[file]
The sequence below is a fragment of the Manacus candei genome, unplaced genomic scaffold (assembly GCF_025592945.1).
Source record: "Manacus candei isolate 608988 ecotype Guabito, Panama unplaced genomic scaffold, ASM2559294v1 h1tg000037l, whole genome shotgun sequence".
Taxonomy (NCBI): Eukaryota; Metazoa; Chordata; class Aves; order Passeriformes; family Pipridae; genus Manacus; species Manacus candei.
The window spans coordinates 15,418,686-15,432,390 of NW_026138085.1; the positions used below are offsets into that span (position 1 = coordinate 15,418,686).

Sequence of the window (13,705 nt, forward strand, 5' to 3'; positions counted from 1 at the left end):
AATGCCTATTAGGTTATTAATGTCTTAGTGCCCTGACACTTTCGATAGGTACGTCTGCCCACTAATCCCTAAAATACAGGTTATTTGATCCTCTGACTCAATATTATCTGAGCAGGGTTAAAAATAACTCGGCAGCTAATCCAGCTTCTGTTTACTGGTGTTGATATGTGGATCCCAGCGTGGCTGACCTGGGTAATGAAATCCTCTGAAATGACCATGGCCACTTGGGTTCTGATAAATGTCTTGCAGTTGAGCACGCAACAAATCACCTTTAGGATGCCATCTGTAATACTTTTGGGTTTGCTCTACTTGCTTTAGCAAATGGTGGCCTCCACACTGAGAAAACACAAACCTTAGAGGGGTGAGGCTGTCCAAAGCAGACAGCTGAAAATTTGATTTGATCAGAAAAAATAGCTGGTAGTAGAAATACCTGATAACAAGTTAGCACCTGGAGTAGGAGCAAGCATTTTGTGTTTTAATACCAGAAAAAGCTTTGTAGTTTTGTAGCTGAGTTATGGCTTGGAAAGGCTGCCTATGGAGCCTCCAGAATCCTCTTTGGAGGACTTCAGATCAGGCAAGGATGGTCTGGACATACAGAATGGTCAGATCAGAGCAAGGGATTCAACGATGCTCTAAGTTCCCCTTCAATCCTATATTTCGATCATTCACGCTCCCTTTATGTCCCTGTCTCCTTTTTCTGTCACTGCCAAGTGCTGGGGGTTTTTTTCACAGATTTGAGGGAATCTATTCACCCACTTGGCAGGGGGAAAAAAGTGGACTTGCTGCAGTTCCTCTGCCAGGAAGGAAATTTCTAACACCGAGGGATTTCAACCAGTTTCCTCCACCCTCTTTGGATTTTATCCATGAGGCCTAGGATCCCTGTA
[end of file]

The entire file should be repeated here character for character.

The sequence below is a fragment of the Manacus candei genome, unplaced genomic scaffold (assembly GCF_025592945.1).
Source record: "Manacus candei isolate 608988 ecotype Guabito, Panama unplaced genomic scaffold, ASM2559294v1 h1tg000037l, whole genome shotgun sequence".
Taxonomy (NCBI): Eukaryota; Metazoa; Chordata; class Aves; order Passeriformes; family Pipridae; genus Manacus; species Manacus candei.
The window spans coordinates 15,418,686-15,432,390 of NW_026138085.1; the positions used below are offsets into that span (position 1 = coordinate 15,418,686).

Sequence of the window (13,705 nt, forward strand, 5' to 3'; positions counted from 1 at the left end):
AATGCCTATTAGGTTATTAATGTCTTAGTGCCCTGACACTTTCGATAGGTACGTCTGCCCACTAATCCCTAAAATACAGGTTATTTGATCCTCTGACTCAATATTATCTGAGCAGGGTTAAAAATAACTCGGCAGCTAATCCAGCTTCTGTTTACTGGTGTTGATATGTGGATCCCAGCGTGGCTGACCTGGGTAATGAAATCCTCTGAAATGACCATGGCCACTTGGGTTCTGATAAATGTCTTGCAGTTGAGCACGCAACAAATCACCTTTAGGATGCCATCTGTAATACTTTTGGGTTTGCTCTACTTGCTTTAGCAAATGGTGGCCTCCACACTGAGAAAACACAAACCTTAGAGGGGTGAGGCTGTCCAAAGCAGACAGCTGAAAATTTGATTTGATCAGAAAAAATAGCTGGTAGTAGAAATACCTGATAACAAGTTAGCACCTGGAGTAGGAGCAAGCATTTTGTGTTTTAATACCAGAAAAAGCTTTGTAGTTTTGTAGCTGAGTTATGGCTTGGAAAGGCTGCCTATGGAGCCTCCAGAATCCTCTTTGGAGGACTTCAGATCAGGCAAGGATGGTCTGGACATACAGAATGGTCAGATCAGAGCAAGGGATTCAACGATGCTCTAAGTTCCCCTTCAATCCTATATTTCGATCATTCACGCTCCCTTTATGTCCCTGTCTCCTTTTTCTGTCACTGCCAAGTGCTGGGGGTTTTTTTCACAGATTTGAGGGAATCTATTCACCCACTTGGCAGGGGGAAAAAAGTGGACTTGCTGCAGTTCCTCTGCCAGGAAGGAAATTTCTAACACCGAGGGATTTCAACCAGTTTCCTCCACCCTCTTTGGATTTTATCCATGAGGCCTAGGATCCCTGTA